HOTEL RESERVE. RKO Radio Pictures-UK, 1944. James Mason, Lucie Mannheim, Julien Mitchell, Herbert Lom, Clare Hamilton, Frederick Valk, Raymond Lovell, Patricia Medina. Based on the novel Epitaph for a Spy by Eric Ambler. Directors: Lance Comfort, Max Greene (Mutz Greenbaum), Victor Hanbury.


    There must be a well-known rule of thumb, something like Murphy’s Law except that I don’t know the name, that when a movie has three directors, it’s not very good. While there are some good moments in Hotel Reserve, it’s no exception to prove the rule.

    I don’t think it was the author’s fault. Back in the 1950s when I first started reading “grown-up” mysteries, Eric Ambler was one of my favorite authors. His spy novels written in the 1940s were wonderfully descriptive and intense, filled with ordinary citizens getting into the most intricate plots — and all the better, finding their way out.

    I’ll have to re-read them sometime. Perhaps they won’t hold up or match my memories, but I think they will. In Hotel Reserve it is a man named Peter Vadassy (James Mason), an intense medical student who’s half-Austrian and half-French and anxiously awaiting his French naturalization papers, who gets into trouble during a short vacation at a French seaside resort, circa 1939.


    It seems that someone accidentally used his camera to take some photographs of a defense installation, and the police, particularly intelligence chief Michel Beghin (Julien Mitchell) are not amused. Although he knows Vadassy to be innocent, he sends him back to the hotel to find the real culprit, under the threat of deportation if he fails.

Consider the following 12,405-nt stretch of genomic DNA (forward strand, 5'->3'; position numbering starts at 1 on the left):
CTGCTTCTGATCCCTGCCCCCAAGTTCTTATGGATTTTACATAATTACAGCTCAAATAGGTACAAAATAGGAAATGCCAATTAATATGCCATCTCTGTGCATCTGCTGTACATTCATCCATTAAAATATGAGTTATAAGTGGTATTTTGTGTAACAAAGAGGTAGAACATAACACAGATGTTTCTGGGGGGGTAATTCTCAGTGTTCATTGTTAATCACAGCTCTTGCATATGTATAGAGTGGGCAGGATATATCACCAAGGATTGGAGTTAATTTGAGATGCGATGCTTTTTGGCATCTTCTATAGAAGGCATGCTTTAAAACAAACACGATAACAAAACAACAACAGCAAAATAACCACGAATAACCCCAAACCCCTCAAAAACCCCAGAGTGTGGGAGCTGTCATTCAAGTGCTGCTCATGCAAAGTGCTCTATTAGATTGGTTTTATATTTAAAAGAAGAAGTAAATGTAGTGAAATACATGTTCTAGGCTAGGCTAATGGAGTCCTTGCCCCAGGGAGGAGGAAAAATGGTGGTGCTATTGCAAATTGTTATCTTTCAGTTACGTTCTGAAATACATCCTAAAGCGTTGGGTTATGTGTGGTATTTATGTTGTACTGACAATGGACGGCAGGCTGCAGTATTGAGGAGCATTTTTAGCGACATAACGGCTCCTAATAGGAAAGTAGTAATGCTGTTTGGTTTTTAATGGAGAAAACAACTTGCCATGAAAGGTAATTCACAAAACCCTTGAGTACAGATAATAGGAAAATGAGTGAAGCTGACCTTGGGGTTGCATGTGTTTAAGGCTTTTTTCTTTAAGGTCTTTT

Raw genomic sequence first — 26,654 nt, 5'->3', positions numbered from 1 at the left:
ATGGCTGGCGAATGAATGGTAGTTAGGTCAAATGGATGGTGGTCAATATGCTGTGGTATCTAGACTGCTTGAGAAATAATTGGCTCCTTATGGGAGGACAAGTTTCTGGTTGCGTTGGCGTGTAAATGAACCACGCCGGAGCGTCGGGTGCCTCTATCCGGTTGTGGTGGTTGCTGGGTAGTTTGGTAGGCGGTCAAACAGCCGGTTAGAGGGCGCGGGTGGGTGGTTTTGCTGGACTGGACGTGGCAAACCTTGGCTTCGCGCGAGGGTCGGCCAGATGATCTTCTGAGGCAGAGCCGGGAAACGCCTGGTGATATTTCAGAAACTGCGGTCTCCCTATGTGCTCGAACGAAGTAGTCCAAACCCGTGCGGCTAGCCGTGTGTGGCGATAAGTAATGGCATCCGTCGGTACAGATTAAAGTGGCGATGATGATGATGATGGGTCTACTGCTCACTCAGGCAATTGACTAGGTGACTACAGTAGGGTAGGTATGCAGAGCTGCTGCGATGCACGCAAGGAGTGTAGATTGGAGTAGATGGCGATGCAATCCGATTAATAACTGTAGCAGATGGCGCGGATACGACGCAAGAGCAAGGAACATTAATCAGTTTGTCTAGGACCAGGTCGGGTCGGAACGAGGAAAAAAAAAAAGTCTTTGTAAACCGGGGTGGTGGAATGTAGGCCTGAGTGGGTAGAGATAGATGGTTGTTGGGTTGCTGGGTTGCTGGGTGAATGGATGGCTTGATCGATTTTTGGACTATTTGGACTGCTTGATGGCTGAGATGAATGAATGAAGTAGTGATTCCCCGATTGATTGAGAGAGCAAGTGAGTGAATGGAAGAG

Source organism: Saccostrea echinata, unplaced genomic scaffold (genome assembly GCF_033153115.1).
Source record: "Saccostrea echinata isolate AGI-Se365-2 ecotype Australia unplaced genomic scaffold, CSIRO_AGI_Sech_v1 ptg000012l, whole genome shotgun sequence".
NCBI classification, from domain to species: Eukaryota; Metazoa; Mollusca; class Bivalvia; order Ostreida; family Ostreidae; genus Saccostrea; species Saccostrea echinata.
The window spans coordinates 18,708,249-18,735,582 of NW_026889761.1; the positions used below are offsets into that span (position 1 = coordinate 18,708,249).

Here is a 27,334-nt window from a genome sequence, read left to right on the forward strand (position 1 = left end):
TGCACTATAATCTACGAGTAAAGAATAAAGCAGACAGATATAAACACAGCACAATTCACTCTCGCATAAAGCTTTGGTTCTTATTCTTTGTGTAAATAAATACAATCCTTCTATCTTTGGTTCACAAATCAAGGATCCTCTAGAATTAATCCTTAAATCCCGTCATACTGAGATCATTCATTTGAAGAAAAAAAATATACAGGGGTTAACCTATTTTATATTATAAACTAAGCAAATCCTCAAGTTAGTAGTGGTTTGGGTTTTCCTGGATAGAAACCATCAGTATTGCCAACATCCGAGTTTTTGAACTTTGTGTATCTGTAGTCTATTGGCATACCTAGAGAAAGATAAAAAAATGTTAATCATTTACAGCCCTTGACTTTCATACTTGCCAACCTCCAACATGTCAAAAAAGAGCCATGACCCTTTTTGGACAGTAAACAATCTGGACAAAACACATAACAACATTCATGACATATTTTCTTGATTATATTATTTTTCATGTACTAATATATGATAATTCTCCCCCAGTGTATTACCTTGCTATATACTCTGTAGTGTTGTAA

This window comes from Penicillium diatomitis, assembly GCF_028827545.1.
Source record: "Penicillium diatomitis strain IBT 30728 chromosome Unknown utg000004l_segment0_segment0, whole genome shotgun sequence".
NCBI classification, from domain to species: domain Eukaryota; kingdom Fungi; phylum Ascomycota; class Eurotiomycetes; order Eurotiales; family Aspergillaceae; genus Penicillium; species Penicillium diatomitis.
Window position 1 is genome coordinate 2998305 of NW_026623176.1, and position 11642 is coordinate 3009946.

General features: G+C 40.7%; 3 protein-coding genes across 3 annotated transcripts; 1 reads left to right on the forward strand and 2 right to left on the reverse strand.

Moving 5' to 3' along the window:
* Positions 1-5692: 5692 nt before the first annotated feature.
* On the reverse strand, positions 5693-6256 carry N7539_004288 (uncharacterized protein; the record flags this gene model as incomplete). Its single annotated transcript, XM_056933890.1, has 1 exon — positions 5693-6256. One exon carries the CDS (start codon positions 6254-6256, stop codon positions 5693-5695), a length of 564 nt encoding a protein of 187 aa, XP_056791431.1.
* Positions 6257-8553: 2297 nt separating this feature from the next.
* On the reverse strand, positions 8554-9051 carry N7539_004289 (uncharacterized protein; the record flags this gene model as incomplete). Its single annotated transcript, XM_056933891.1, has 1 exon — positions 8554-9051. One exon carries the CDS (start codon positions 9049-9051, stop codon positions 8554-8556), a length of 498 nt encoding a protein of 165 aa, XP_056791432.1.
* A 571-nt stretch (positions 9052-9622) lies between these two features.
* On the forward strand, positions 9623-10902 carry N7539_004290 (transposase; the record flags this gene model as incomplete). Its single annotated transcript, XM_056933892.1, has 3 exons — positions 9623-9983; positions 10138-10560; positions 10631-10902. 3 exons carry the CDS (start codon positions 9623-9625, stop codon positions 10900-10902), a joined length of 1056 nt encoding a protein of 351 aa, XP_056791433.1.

The set-up is fine. This had all the signs of a pretty good amateur detective story, but what follows instead is a mish-mash of comedy and inept B-movie clunks on the head and angry confrontations.

    The other vacationers are difficult to keep track of — who’s who and why they’re there — even Vadassy’s would-be girl friend, Mary Skelton (Clare Hamilton).


   That the latter is surprisingly wooden in both attitude and delivery is explained by the fact that this is the only movie she ever made. (It is claimed by several sources that Clare Hamilton was the sister of Maureen O’Hara; at least one person leaving comments on IMDB is not so sure.)

    If you read through the list of the cast that I provided above — I didn’t list them all, as most of them have very small parts — and assuming that you recognize some of the names, you may pick out the true culprit(s) rather easily.

    James Mason, alas, didn’t have that luxury. He does well in the part, frightfully earnest to the end, but he’s undone by an indifferent script, a ludicrous ending, and three directors, none of whom can be compared to, say, a certain Mr Hitchcock, except badly.